Brad: 00:13:54 So they were performing at a level that is, uh, equivalent, maybe superior to today’s leading athletes. And we’ve had so much progress in sport in the last 30 years with technology and with a pharmaceutical intervention we see as now prevalent and especially in the endurance sports. And so you have to bring that into the mix as a potential variable. Not to make any comment on today’s performers, but this is a whole different world where there was no HIPO in 1989. So you can pretty much, uh, conclude that there was no, absolutely magnificent artificial advantage, uh, in the mix at that time. And so I’m going to set you up with, this is like a 10 question, a windup toy. I know you have a, uh, a windup key on your back anyway. So, um, how did that, how do those performances stand? The test of time with all this technological progress and you know, what’s the significance of, of what those guys did back then and also throwing in uh, the bike times of Mike Pigg in 1988 and Andrew McNaughton and Jimmy Riccitello arguably, uh, unequaled or you know, unsurpassed in 30 years.

Scott: 00:14:59 Well, well going back to what you said about the comment you made about triathlon getting non triathlon and geeks that we are getting a little out on the fringe. Really the whole point of my wanting to do this at this point in my life is it, that’s got nothing to do with triathlon that just happened to be the canvas that this was painted on. You know, Roger, Roger Bannister’s going under four minutes in the mile it’s unit. That’s a universal heroism. That’s not, and in this case, there’s a mythological component to it in that they both talk a lot now about that they could never have done that. What they did on that day if it weren’t for the other person and not for the other person on the course that day. But for the six years it took to get there and figure it out. And uh, so when you look at those times and you look at the records and if, if you adjust for, uh, the different course and the extra time, uh, a really great thing about that was that when Patrick Long, uh, broke Mark’s record after 27 years, the first thing he did when he crossed the finish line is he ran over to Mark and said, I’m sorry. You know, this is a record I really didn’t want.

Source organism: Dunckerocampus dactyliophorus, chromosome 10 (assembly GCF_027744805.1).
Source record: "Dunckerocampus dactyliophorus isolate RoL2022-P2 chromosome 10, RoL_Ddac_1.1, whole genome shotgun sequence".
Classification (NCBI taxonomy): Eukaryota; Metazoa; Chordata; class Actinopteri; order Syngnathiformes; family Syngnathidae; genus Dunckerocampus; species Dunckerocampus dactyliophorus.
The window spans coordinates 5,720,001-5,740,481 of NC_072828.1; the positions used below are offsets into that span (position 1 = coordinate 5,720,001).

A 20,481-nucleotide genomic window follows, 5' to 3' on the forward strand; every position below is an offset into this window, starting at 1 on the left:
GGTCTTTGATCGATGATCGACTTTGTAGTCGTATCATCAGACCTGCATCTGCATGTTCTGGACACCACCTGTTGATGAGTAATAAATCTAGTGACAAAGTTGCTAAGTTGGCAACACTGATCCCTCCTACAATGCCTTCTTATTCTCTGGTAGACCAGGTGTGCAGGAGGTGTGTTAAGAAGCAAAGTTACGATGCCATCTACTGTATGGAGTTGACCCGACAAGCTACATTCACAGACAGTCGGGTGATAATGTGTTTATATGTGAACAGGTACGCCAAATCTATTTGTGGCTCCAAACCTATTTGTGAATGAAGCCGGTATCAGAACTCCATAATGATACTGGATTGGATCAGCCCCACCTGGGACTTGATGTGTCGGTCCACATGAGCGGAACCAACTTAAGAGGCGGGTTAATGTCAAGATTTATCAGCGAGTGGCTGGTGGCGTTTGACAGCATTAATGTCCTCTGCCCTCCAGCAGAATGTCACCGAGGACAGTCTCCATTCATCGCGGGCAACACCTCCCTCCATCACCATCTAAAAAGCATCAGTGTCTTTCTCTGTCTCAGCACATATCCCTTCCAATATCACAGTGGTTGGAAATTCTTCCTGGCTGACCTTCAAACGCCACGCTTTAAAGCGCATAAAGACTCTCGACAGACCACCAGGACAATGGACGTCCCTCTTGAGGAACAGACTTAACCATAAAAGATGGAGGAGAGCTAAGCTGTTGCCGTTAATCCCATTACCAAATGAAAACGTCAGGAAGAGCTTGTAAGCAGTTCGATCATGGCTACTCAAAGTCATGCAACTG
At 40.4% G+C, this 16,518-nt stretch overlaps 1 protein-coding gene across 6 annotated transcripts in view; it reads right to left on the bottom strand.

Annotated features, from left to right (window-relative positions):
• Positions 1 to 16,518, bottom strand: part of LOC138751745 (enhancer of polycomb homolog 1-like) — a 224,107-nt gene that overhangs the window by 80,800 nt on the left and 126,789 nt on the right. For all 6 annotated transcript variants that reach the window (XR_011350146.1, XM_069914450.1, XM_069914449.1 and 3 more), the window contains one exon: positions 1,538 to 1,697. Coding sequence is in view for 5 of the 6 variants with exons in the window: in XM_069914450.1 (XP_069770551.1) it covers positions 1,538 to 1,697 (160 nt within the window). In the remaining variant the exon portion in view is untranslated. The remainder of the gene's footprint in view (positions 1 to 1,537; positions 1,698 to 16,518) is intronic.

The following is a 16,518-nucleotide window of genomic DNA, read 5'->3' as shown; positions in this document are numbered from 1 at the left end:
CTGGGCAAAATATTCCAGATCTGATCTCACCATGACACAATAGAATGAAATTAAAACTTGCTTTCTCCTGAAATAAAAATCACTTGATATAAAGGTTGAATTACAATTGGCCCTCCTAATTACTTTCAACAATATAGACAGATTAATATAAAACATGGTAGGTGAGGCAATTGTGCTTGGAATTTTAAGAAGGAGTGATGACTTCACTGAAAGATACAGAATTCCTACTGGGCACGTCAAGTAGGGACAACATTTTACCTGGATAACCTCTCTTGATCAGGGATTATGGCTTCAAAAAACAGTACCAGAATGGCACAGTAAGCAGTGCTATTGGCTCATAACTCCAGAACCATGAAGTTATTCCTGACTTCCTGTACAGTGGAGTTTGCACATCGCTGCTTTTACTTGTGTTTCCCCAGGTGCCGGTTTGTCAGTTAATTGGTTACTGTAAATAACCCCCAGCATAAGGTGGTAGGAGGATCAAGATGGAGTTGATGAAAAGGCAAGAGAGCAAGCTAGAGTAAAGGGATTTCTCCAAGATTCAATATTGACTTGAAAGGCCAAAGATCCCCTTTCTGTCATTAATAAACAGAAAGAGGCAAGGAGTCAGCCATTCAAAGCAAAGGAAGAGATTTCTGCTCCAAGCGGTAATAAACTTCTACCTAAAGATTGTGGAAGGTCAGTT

Scott: 00:16:05 And that, that’s the point of this. This is it sport in my, in my opinion, in Y lifetime has always brought out the very best in people, the most courageous, heroic, you know, he’s brought out the bad in some too. Can you arguably, but the, the fact is that a performance like that, you could tell your child that it was done in race cars or matchbox cars or running downhill with a barrel. It, it doesn’t matter. The way that it unfolded was the very best that human beings are, are capable of. They stayed right next to each other for all that time. I don’t even want to be in a living room next to somebody that long, that long, much less, you know, 110 degree heat out in Kona. You, you’ve been around it that long, does it, does it strike you as being that special that deserves a place in history outside of the few triathlon people who watch the videos?

Brad: 00:17:03 Yeah, that’s very well said. A good point. And there was so much, uh, you know, backstory leading up to the showdown, uh, on Mark Allen’s side, you alluded to it a little bit where here’s this guy who’s dominating the sport of triathlon all over the world and then showing up at the biggest race and just crashing and burning and making mistakes. Uh, you know, errors in pace calculation, the smartest and most shrewd strategic race around the world. And just, you know, getting in, uh, getting so discouraged that he wasn’t even gonna sign up for the race. I didn’t know that story, but, um, it was amazing how much pressure was on his back for the duration of his career as the number one guy. It’s kinda like, uh, you know, uh, LeBron taking his team to the finals every year and then losing seven years in a row instead of winning one here for the heat.